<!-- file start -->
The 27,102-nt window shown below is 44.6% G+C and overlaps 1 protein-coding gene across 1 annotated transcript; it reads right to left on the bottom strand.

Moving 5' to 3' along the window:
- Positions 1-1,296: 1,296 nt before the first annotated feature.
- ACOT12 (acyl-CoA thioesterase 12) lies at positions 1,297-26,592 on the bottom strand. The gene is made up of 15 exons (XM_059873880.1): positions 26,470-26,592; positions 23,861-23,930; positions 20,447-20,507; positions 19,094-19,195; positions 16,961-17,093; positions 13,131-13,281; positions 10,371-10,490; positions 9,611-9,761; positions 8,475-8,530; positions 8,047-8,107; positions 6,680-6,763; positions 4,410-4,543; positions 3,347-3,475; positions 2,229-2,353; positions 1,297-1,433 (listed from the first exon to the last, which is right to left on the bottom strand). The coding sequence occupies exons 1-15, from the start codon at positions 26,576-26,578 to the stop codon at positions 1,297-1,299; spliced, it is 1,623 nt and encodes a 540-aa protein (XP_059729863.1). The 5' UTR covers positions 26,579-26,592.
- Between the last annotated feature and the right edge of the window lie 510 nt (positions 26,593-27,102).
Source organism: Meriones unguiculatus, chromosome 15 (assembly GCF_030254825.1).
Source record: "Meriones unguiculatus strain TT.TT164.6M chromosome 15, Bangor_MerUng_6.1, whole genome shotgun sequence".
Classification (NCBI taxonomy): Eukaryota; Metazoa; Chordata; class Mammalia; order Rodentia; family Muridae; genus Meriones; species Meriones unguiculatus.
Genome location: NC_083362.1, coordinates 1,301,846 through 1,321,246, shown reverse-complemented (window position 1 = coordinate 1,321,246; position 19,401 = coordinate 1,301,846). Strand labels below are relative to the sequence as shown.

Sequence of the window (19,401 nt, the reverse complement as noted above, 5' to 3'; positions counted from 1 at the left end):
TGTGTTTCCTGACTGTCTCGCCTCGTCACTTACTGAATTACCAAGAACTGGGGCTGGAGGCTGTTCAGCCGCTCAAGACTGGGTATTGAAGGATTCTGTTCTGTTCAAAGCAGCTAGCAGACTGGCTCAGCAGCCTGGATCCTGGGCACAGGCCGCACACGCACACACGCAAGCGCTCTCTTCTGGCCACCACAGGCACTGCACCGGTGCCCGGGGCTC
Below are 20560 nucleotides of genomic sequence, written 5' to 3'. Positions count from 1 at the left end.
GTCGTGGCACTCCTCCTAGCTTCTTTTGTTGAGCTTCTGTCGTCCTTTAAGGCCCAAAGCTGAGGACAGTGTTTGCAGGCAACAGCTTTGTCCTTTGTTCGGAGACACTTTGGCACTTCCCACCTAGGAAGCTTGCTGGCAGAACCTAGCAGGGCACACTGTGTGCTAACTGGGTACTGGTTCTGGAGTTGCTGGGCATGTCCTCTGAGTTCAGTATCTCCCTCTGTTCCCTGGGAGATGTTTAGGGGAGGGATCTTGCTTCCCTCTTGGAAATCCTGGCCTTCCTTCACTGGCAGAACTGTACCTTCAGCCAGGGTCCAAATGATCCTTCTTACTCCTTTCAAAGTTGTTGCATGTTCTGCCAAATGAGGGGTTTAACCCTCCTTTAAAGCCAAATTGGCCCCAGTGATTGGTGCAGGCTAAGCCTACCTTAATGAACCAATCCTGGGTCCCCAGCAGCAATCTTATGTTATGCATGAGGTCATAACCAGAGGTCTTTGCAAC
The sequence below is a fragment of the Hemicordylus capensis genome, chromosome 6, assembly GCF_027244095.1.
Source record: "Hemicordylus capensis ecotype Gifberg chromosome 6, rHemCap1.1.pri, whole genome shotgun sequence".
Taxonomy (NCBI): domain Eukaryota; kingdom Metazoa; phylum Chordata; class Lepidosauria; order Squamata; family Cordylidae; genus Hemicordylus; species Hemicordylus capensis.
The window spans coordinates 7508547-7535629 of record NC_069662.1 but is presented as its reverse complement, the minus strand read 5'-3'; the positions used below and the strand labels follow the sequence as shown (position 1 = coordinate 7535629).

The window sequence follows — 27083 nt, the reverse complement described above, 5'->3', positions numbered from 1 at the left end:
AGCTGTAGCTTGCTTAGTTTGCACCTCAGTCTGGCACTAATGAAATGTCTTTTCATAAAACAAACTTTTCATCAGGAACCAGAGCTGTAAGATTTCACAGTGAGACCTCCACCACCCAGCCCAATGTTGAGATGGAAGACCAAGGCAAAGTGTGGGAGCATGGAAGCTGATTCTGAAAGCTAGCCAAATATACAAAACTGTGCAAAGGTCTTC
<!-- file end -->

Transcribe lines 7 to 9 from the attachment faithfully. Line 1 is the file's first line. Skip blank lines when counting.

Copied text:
Source record: "Meriones unguiculatus strain TT.TT164.6M chromosome 15, Bangor_MerUng_6.1, whole genome shotgun sequence".
Classification (NCBI taxonomy): Eukaryota; Metazoa; Chordata; class Mammalia; order Rodentia; family Muridae; genus Meriones; species Meriones unguiculatus.
Genome location: NC_083362.1, coordinates 1,301,846 through 1,321,246, shown reverse-complemented (window position 1 = coordinate 1,321,246; position 19,401 = coordinate 1,301,846). Strand labels below are relative to the sequence as shown.